We used a research approach called Multi-Criteria Decision Analysis (MCDA). MCDA helps find possible solutions in situations where multiple, often conflicting, criteria need to be considered when assessing options. The first research question investigated what a good FEWS looks like in the West African context.
The second and broader objective explored the relevance of using MCDA as a participatory and transdisciplinary approach for a large project potentially benefiting millions of people across several countries. The participatory process was designed around three key project phases and implemented through a series of stakeholder workshops (Figure 2).
During the first phase of co-designing, stakeholders developed a joint understanding of the problems of existing flood warning systems. They came to a consensus on objectives that were needed to prioritise functions in the warning system. The second phase focused on knowledge co-production, where scientific and societal perspectives and practitioners’ expertise from different sectors were integrated.
The aim of MCDA was to design a FEWS in a way that best meets the objectives and preferences of all stakeholders. During the final stage of co-dissemination and evaluation, the aim was to translate the knowledge produced into solution-oriented and scalable products.
From the co-designing phase, ten objectives emerged as fundamentally important to stakeholders, clustered into four groups. These were clarity and accuracy of information, reliable and timely information access, affordability of production development and operation, and long-term financial and operational sustainability of the early warning system (Figure 4). The ten objectives received different weights depending on their importance to stakeholders.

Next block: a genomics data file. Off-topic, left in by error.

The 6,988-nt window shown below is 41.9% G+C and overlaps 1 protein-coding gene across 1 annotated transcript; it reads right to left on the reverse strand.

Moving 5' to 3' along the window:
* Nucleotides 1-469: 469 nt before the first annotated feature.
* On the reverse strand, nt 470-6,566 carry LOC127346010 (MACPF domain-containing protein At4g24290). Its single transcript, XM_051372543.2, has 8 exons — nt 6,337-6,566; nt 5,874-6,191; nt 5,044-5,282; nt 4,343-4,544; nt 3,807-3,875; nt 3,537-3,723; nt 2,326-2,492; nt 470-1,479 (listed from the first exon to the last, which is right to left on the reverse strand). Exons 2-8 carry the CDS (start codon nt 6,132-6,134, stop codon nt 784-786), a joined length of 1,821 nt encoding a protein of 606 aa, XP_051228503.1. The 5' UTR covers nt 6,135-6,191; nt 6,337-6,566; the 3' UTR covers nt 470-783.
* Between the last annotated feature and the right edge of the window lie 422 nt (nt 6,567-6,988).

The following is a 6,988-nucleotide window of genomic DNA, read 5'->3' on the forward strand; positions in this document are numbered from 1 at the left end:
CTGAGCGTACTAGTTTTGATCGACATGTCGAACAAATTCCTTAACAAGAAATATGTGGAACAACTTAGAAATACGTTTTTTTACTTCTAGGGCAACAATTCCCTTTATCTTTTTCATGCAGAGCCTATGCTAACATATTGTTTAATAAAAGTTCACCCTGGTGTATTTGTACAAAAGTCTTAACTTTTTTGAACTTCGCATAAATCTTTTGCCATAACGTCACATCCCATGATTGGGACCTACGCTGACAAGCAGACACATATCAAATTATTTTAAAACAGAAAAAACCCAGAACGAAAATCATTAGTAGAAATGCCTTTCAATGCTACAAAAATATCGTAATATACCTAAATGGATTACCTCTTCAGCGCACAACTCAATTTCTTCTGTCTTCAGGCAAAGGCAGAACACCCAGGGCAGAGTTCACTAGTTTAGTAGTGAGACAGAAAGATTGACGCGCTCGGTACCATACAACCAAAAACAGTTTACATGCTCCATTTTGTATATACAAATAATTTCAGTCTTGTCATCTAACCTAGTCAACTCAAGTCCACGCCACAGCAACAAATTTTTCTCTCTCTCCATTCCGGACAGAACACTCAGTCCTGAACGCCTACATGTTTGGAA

Of the eleven versions of FEWS that were created by stakeholders and the FANFAR consortium, three were assessed to be well-performing and robust. One version, for example, could function with relatively minimal resources such as poor internet connectivity, unstable power supply and a limited number of skilled personnel. It suggests the FEWS should be simple and robust rather than incorporating many complex features.
MCDA was particularly helpful in focusing on stakeholders’ values. It helped in navigating and reconciling conflicting stakeholder preferences. MCDA was also helpful for knowledge co-production by providing clarity on stakeholder preferences, incorporating diverse perspectives from different disciplines and assessing different FEWS versions despite uncertain data.
The uptake of the FANFAR FEWS in West Africa will depend on a multitude of other factors. These include operational data collection, strategies to increase local capacity, securing long-term funding for operations, maintenance, and technical development. Local and regional governance structures also play an important role. However, because it was built on a common understanding of contextual challenges among diverse stakeholders, we believe the resultant FEWS will be useful to stakeholders from different regions, sectors and professional backgrounds.
[Source: Lienert, J. et al. (2022) 'How to co-design a flood early warning system (FEWS) for West Africa' Water Science Policy, doi: https://dx.doi.org/10.53014/CBJJ5560]